I'm wanting to use a relay as a SPST switch, and I've noticed many designs incorporate a flyback diode. What instances are these needed and what are potential drawbacks, if any?
The flyback diode is used on the coil of the relay, to protect whatever is driving it from being exposed to a high-voltage spike when the current through the coil is suddendly cut off.
The diode allows the current that was flowing through the driver to flow instead back through the coil itself, allowing the stored energy to be dissipated in the diode and the resistance of the coil itself.
The only real drawback to using a flyback diode is that it delays the release of the relay contacts by virtue of the fact that it allows the coil current to decay more slowly. If this is a concern, you can put either a zener diode or an external resistor in series with the flyback diode. This will allow the voltage to rise higher than it would with the diode alone, but will cause the current to decay more rapidly. Select the value of the zener or resistor to be compatible with whatever the driver can withstand.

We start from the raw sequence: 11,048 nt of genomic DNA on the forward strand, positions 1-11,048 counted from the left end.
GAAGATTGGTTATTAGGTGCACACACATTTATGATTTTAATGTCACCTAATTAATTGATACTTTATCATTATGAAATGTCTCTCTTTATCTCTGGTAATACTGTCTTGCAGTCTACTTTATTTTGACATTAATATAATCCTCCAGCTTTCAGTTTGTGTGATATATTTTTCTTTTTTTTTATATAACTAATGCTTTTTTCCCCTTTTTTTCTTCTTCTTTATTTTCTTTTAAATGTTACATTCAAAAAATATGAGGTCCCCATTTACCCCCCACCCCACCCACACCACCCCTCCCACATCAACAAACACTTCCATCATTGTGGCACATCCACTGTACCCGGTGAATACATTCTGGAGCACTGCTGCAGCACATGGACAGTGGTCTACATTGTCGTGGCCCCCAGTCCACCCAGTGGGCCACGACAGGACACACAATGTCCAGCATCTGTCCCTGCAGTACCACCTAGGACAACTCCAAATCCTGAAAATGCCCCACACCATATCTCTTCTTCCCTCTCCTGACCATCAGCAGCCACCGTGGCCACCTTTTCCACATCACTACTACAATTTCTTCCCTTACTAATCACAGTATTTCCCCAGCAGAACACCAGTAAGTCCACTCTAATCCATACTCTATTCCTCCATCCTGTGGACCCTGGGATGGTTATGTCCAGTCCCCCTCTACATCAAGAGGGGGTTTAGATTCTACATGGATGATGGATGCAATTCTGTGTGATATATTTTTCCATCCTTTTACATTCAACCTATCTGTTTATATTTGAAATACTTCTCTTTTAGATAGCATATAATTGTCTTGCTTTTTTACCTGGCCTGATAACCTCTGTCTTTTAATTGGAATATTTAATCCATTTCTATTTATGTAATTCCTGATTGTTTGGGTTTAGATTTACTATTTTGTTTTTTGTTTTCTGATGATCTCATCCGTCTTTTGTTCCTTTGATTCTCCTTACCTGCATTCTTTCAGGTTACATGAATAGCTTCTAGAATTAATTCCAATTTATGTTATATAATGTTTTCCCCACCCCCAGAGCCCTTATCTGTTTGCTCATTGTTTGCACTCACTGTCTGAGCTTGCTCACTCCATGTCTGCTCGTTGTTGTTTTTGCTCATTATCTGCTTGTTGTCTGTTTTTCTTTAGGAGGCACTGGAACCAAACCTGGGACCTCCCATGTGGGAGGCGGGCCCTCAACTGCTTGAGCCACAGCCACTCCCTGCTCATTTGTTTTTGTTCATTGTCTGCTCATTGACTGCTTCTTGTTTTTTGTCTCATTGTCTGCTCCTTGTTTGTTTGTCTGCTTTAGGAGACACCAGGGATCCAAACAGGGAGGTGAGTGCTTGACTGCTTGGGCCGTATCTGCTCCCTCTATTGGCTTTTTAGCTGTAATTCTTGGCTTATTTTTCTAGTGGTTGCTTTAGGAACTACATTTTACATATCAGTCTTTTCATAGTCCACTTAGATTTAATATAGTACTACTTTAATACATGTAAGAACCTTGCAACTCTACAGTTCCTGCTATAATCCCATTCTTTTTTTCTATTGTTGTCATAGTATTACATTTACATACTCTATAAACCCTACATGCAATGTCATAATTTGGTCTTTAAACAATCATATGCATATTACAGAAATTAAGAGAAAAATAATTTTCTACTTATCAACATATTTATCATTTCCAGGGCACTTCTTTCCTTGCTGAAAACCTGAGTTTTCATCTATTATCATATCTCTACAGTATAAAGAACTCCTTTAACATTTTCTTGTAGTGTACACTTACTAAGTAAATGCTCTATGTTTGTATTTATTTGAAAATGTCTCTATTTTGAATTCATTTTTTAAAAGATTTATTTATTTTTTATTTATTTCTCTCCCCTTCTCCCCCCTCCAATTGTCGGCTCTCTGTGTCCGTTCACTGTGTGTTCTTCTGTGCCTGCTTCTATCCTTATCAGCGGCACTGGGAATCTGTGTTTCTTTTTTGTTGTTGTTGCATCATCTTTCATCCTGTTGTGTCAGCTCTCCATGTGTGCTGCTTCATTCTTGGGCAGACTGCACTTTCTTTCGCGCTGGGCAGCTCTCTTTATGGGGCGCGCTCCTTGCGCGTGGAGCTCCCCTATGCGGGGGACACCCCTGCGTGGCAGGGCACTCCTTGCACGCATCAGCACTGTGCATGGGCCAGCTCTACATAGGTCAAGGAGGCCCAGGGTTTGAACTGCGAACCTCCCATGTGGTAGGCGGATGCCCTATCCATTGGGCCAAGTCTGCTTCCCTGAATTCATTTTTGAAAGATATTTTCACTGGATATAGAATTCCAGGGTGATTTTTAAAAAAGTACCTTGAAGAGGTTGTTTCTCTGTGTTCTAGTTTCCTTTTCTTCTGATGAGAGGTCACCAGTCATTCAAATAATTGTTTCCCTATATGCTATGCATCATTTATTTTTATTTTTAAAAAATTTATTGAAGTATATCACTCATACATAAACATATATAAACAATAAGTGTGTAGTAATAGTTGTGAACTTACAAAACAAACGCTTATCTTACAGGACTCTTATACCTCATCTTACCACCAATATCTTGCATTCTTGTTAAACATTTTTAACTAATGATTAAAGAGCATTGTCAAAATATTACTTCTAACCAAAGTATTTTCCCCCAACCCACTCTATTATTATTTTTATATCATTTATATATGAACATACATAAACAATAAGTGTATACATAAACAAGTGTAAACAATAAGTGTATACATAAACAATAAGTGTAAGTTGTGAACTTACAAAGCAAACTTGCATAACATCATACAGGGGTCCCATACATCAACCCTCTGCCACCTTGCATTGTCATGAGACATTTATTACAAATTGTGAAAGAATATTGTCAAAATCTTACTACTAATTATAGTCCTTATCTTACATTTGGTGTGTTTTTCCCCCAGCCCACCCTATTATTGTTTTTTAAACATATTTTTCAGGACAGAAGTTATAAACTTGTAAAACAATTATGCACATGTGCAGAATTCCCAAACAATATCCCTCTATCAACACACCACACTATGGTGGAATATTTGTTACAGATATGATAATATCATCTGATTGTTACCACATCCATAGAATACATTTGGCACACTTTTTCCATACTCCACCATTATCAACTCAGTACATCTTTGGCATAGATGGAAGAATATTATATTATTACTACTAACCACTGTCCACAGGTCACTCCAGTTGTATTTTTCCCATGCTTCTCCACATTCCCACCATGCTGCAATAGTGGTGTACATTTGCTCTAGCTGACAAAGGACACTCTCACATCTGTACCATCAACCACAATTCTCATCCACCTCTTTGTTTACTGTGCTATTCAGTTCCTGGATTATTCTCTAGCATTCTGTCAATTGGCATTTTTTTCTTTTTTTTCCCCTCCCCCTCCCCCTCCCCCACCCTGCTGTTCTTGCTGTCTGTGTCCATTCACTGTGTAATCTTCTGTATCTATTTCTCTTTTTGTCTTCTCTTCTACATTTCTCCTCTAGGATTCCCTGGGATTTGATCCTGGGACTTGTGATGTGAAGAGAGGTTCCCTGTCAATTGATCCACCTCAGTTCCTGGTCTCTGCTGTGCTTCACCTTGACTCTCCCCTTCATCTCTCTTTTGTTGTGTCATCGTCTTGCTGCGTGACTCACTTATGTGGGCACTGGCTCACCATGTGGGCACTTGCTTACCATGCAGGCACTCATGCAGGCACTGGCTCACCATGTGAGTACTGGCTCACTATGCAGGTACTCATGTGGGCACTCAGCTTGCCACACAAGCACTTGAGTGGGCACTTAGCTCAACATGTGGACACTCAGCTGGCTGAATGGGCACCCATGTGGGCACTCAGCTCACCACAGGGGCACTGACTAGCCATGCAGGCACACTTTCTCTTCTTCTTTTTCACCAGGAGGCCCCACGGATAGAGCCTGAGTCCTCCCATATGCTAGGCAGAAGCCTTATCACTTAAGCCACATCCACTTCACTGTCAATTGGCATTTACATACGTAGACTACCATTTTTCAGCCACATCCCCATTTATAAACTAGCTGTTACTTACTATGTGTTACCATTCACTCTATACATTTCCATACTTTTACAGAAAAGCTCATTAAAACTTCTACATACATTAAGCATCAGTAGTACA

For a given value of Vpeak, the zener will give the fastest release time.
It is a protection diode that should prevent inductive kickback from destroying your transistor driver.
You should put it in reverse bias across the relay coil.
This question may have some useful information for you: Where should I put the kickback diode in a transistor switch?